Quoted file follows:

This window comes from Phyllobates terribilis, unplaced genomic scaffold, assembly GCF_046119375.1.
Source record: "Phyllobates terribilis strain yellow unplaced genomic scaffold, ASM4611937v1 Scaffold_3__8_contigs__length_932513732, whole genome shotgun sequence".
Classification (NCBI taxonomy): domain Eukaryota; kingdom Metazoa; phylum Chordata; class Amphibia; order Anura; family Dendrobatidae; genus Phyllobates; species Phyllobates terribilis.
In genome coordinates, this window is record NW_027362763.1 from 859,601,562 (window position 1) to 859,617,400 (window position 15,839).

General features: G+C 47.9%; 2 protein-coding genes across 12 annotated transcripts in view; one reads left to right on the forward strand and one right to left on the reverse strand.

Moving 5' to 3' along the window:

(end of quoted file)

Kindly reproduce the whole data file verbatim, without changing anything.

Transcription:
This window comes from Phyllobates terribilis, unplaced genomic scaffold, assembly GCF_046119375.1.
Source record: "Phyllobates terribilis strain yellow unplaced genomic scaffold, ASM4611937v1 Scaffold_3__8_contigs__length_932513732, whole genome shotgun sequence".
Classification (NCBI taxonomy): domain Eukaryota; kingdom Metazoa; phylum Chordata; class Amphibia; order Anura; family Dendrobatidae; genus Phyllobates; species Phyllobates terribilis.
In genome coordinates, this window is record NW_027362763.1 from 859,601,562 (window position 1) to 859,617,400 (window position 15,839).

General features: G+C 47.9%; 2 protein-coding genes across 12 annotated transcripts in view; one reads left to right on the forward strand and one right to left on the reverse strand.

Moving 5' to 3' along the window: